Publication date: August 12th 2014
Genres: Contemporary, New Adult, Romance
From award-winning author and two-time GOLDEN HEART® finalist Amy Patrick comes a New Adult contemporary series about twenty-somethings entering the world of TV broadcasting, where what happens behind the scenes is the real news.
22-year-old Heidi Haynes is almost one year into her “real life”. She has her first reporting job, her first apartment, and a comfortable relationship with her college sweetheart. But for some reason she’s not as eager to talk about walking down the aisle as he is.
Heidi secretly longs for big cities, big-market breaking news, and real independence from her way-too-close-by helicopter parents. Problem is, the last time she left the security of home for new places and new people, things didn’t go so well. Disastrously, in fact, and she came running back to a local college and a “safe” boyfriend.
Aric Serrano is definitely not safe.
He’s six-feet-four-inches of missing-Hemsworth-brother-hotness and plans to stay in small-market-Southern-Hell just long enough to grab a cup of coffee and put together a kick-ass “escape tape”. He’ll serve his one-year contract, then he’s taking off for a higher rung on the TV sports ladder—alone—the way he likes it. Then he meets his new co-anchor.
Heidi would be so much more comfortable if she could simply ignore Aric. He’s just her type—the type she’s so careful to avoid these days. But that becomes impossible when she's forced to work closely with him on the weekend newscast. Now the attraction between them is growing even faster than the ratings, and what happens behind the scenes is the real news.
NOOK/Barnes and Noble— http://www.barnesandnoble.com/w/channel-20-something-amy-patrick/1120060189?ean=2940149624430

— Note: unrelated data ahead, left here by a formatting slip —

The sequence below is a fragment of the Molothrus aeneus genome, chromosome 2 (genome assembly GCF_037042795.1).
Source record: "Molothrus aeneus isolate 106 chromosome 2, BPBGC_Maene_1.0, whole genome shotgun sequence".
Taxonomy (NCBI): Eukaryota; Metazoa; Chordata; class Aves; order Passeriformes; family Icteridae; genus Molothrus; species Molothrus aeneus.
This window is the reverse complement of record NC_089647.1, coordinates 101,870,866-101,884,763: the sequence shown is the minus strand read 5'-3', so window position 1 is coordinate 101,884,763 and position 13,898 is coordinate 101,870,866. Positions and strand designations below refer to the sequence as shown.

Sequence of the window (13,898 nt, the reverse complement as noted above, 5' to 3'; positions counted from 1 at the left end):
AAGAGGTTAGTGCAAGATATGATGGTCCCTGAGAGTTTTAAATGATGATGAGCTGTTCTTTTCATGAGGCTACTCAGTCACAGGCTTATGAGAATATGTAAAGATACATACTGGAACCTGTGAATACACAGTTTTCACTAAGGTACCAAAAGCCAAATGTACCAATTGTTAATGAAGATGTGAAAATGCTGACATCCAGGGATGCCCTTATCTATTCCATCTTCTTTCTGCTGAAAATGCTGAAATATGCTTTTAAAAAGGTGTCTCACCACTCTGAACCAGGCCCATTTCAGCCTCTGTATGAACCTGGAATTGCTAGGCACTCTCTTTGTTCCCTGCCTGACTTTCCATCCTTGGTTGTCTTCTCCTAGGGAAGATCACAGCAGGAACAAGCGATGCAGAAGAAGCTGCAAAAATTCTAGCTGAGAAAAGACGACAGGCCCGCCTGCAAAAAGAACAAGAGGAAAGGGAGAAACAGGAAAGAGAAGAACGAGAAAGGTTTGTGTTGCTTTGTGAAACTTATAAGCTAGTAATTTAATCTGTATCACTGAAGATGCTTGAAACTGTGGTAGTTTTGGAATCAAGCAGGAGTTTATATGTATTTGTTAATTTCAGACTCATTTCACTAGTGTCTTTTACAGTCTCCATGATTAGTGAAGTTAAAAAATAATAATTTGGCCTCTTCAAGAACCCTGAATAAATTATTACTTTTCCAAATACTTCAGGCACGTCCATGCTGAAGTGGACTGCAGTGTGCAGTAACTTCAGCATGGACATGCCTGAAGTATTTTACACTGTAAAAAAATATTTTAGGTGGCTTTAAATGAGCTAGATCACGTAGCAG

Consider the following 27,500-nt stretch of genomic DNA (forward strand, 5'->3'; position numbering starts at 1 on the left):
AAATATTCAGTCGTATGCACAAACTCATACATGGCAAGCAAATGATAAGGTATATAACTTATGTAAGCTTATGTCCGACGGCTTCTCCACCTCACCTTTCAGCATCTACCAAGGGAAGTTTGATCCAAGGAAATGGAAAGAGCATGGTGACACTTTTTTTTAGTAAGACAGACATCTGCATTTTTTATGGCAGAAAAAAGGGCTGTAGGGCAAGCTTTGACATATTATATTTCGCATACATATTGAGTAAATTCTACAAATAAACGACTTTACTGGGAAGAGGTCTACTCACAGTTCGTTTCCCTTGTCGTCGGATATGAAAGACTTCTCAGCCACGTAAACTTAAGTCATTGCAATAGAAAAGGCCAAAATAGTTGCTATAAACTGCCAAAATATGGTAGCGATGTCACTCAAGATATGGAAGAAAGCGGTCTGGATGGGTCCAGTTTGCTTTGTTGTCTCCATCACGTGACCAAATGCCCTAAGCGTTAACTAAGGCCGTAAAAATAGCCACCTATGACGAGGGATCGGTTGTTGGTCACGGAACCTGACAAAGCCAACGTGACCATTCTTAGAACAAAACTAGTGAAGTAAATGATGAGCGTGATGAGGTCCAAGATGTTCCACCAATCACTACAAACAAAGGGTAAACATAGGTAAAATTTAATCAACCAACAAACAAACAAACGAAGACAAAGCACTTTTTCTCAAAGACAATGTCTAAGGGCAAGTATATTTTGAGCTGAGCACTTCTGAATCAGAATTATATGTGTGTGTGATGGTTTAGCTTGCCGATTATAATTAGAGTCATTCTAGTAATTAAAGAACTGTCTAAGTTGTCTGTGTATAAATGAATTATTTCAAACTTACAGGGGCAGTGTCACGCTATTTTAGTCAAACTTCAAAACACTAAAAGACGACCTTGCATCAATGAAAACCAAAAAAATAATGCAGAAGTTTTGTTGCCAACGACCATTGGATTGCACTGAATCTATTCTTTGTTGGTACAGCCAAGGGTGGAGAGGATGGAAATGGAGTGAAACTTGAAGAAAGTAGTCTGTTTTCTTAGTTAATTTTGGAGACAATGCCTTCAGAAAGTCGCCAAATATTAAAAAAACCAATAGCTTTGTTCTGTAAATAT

All Romance-- https://www.allromanceebooks.com/product-channel20somethinganewadultromance-1588177-149.html
--CHANNEL 20 SOMETHING INTERVIEW--
EXCERPT OF CHANNEL 20 SOMETHING:
“It’s okay. She can’t hurt it,” Aric reassured. He cupped the baby’s downy head, his large hand covering the entire back of her skull. As he cooed in her face, the baby gazed at him as if he was all that existed in the world. “May I please have this back, Cassie? Can I? Are you going to let me have my microphone back?”
She released her grip and gave him a wide gummy grin dotted with two tiny front teeth.
“Oh, thank you.” Aric stroked her plump cheek.
Oh my God. I’m envious of a baby. I shook my head to clear it. I really needed to get a hold of myself. Especially now that I knew Aric was involved with someone long-distance and he believed I was in a committed relationship. I had to work on my just-friends attitude and banish the improper thoughts that insisted on popping up every few minutes when I was with him.
We finished the interview, Aric thanked the family, and then we talked to a few students on camera, getting some good usable sound bites and some that would never make air. One group of frat guys we met had clearly started the party early. They were loud and happy and flirted with me outrageously.
“You’re beautiful,” slurred a lanky guy with a mop of platinum hair and a maroon blazer. He looked like a freshman and teetered over me like a skinny tree that might go down with the next strong breeze.
“She is, isn’t she?” Aric said in a clipped, impatient way. “Okay guys, just a couple ofquestions—”
Another one of them, a stocky guy in a wrinkled button-down and crooked tie, ignored Aric completely and pushed things a step further. His whiskey-soaked breath surrounded me as he crowded my personal space. “You’re way cuter than you are on TV. They should make the news desk see-through. You have great legs.”
The guy lurched back from me as Aric stepped in and gave him the buddy-slap on the shoulder, employing more force than seemed necessary. “Okay, friend. Time to move along. This one’s spoken for.”
Aric’s voice sounded even deeper than usual. Though he’d obviously been referring to Hale, the protectiveness of his tone struck a shameful chord of pleasure in my midsection. I hadn’t actually been afraid—we were in a crowd of people in broad daylight—but there’s something almost magnetic about a guy whose instinct is to stand up for you.
In his state of drunken invincibility, the stocky kid bowed up, frowning in offense. Then he apparently realized how far up he had to crane his neck to see Aric’s intimidating expression. He shrank away and joined his friends stumbling into the stadium.
We picked up our gear and headed for the sidelines, flashing our media passes at the security guard on the way in.
“Thanks,” I said quietly.
Aric cut a glance in my direction and grinned. “Anytime. Reporter, photographer, bodyguard. Whatever you need.”